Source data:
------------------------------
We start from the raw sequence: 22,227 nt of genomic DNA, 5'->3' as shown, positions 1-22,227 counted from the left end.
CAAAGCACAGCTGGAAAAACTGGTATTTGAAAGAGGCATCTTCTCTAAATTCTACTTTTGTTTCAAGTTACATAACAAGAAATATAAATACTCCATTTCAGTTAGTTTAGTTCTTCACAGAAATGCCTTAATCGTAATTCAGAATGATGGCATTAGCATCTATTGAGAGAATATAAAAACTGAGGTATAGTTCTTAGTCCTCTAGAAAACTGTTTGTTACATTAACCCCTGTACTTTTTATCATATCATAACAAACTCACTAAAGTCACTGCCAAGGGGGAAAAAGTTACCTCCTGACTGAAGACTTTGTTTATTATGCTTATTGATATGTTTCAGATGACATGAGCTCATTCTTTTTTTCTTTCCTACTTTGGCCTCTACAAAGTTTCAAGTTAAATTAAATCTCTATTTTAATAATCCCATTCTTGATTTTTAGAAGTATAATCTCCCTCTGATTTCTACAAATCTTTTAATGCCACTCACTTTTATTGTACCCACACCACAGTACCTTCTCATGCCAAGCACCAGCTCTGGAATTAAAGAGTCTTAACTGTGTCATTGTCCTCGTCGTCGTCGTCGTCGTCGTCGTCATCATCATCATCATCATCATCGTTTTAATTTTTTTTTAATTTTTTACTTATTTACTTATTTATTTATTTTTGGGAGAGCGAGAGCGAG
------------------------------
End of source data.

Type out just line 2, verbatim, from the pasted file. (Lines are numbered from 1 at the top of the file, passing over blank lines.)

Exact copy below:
CAAAGCACAGCTGGAAAAACTGGTATTTGAAAGAGGCATCTTCTCTAAATTCTACTTTTGTTTCAAGTTACATAACAAGAAATATAAATACTCCATTTCAGTTAGTTTAGTTCTTCACAGAAATGCCTTAATCGTAATTCAGAATGATGGCATTAGCATCTATTGAGAGAATATAAAAACTGAGGTATAGTTCTTAGTCCTCTAGAAAACTGTTTGTTACATTAACCCCTGTACTTTTTATCATATCATAACAAACTCACTAAAGTCACTGCCAAGGGGGAAAAAGTTACCTCCTGACTGAAGACTTTGTTTATTATGCTTATTGATATGTTTCAGATGACATGAGCTCATTCTTTTTTTCTTTCCTACTTTGGCCTCTACAAAGTTTCAAGTTAAATTAAATCTCTATTTTAATAATCCCATTCTTGATTTTTAGAAGTATAATCTCCCTCTGATTTCTACAAATCTTTTAATGCCACTCACTTTTATTGTACCCACACCACAGTACCTTCTCATGCCAAGCACCAGCTCTGGAATTAAAGAGTCTTAACTGTGTCATTGTCCTCGTCGTCGTCGTCGTCGTCGTCGTCATCATCATCATCATCATCATCGTTTTAATTTTTTTTTAATTTTTTACTTATTTACTTATTTATTTATTTTTGGGAGAGCGAGAGCGAG